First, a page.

Sep

21

?!@_**#!, from Victor Niederhoffer

September 21, 2012 |

 One finds it very dysfunctional to lose my temper on all occasions, but especially when trading or with the children. It could even lead to tilt. So forgive me if I don't mount the high horse in my disapproval of talk about Fibonacci and Elliott wave and Gann waves on the spec list as our raison d'etre is almost as antithetical to such things as it is to politics, religion, and honeys (may they never meet).

Scott Brooks writes: 

Losing one's temper is among the worst decisions you can make. Emotions supplant logic and all is lost.

I coach my oldest son's high school age baseball team. On that team we have a few hotheads. Those kids are the bane of my existence. They cause us more problems and are the source of 99.99% of the drama on the team.

Their inability to control their emotions only makes the situation worse. And even when I am able to calm them down, get them to reasonably understand that getting emotional was a bad choice, they still get emotional the next time something doesn't go their way.

They boys that have the most trouble when it comes to controlling themselves will likely, IMHO, have a very difficult life.
 

anonymous writes: 

This recent book by John Coates, "The Hour Between Dog and Wolf" is certainly relevant to the topic of controlling one's emotions, though I disagree with some of the author's conclusions. He documents how our biological changes under conditions of risk and uncertainty impact our processing of information, often for the worst. His conclusion that markets would be less volatile if we populate the trading world with more females and older men strikes me as simplistic…some of the greater episodes of tilt that I've noticed have come from members of the fairer sex and those long past their biological primes!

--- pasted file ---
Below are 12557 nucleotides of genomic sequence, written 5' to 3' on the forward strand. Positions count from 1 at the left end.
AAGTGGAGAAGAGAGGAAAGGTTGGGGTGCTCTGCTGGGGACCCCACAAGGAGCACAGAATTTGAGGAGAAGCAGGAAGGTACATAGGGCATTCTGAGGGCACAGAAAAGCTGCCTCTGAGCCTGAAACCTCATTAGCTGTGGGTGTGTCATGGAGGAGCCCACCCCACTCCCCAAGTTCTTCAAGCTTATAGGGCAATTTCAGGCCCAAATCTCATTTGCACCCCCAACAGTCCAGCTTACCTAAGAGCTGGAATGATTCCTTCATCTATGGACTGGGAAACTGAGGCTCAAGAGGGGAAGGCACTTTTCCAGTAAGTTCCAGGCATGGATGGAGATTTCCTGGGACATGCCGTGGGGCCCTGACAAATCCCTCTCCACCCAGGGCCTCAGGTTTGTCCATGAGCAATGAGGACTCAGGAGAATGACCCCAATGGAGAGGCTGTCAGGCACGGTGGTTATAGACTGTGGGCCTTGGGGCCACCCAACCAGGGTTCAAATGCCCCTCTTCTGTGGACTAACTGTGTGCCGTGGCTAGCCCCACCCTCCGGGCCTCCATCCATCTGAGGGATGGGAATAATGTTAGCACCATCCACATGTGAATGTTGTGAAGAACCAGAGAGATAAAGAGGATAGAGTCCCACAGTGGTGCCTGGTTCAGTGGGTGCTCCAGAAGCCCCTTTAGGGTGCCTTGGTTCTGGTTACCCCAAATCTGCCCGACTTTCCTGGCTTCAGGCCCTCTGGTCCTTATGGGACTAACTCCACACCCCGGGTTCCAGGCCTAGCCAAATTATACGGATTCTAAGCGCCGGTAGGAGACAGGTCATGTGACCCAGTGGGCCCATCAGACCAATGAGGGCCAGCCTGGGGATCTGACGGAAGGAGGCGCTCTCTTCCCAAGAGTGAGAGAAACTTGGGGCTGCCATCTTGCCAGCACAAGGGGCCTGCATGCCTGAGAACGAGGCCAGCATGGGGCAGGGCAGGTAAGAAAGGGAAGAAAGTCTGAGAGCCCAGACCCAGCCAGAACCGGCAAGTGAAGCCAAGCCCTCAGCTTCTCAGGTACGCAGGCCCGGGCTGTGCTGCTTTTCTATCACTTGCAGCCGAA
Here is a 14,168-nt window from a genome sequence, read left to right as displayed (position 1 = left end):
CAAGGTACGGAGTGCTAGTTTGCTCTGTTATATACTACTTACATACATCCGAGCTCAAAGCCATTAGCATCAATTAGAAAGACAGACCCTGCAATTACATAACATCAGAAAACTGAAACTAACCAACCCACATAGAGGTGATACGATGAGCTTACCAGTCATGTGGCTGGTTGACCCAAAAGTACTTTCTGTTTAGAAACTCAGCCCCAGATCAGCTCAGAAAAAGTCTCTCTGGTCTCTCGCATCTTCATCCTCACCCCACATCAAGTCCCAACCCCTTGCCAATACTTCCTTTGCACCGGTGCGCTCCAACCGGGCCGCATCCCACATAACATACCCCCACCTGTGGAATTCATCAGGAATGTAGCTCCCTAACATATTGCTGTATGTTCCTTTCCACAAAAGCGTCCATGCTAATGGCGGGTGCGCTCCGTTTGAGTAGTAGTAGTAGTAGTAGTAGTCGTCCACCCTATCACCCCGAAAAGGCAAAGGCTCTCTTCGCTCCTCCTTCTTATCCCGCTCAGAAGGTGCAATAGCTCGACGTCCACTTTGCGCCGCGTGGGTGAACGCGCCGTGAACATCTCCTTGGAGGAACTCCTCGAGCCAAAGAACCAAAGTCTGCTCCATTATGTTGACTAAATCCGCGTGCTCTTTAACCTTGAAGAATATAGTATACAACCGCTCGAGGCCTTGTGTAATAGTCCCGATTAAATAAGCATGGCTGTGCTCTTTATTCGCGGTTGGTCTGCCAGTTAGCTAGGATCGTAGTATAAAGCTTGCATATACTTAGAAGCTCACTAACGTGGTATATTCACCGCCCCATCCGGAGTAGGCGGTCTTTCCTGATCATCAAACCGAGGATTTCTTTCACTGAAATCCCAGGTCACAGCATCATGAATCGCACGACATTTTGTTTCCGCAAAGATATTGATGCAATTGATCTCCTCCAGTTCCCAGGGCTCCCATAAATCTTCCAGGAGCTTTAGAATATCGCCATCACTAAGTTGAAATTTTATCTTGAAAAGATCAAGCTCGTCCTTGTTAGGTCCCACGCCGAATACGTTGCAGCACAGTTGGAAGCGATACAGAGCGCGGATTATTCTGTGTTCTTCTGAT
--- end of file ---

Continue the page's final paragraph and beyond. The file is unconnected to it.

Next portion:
Jeff Watson writes:

Jim Lackey writes:

A lack of emotion in sports or trading can be very dangerous due to lack of focus. If there was certainty, there wouldn't be an emotion. The most uncertain outcome and the greatest risk is quite often the best opportunity. The fight or flight emotions should not be ignored.

We will make mistakes following our emotions and that experience will teach us when to ignore the fear response. The best trades or moves on the race track are when we are fearful, yet we attack. The best saves are when we begin an attack with confidence, slip, then quickly withdraw. Learning by making mistakes in real time is the only way to gain the experience to overcome.

Deception is a funny thing as it's difficult to call someone on it, unless they are a friend. If you're wrong and call someone out, you make enemies. Which is part of the reason deceptions work on the inexperienced.

At the race track there is always someone mad as Hades. On the track he is as cool and smooth as can be. There is always some one sick, wounded or coming off an injury. On the track he is as strong as an ox. Every year a new pro says after the races, "I thought they were going to fist fight! or Wow! That was an amazing performance for a guy that was sick or coming off injury". The old pros burst out laughing, "ride your own race, kid".


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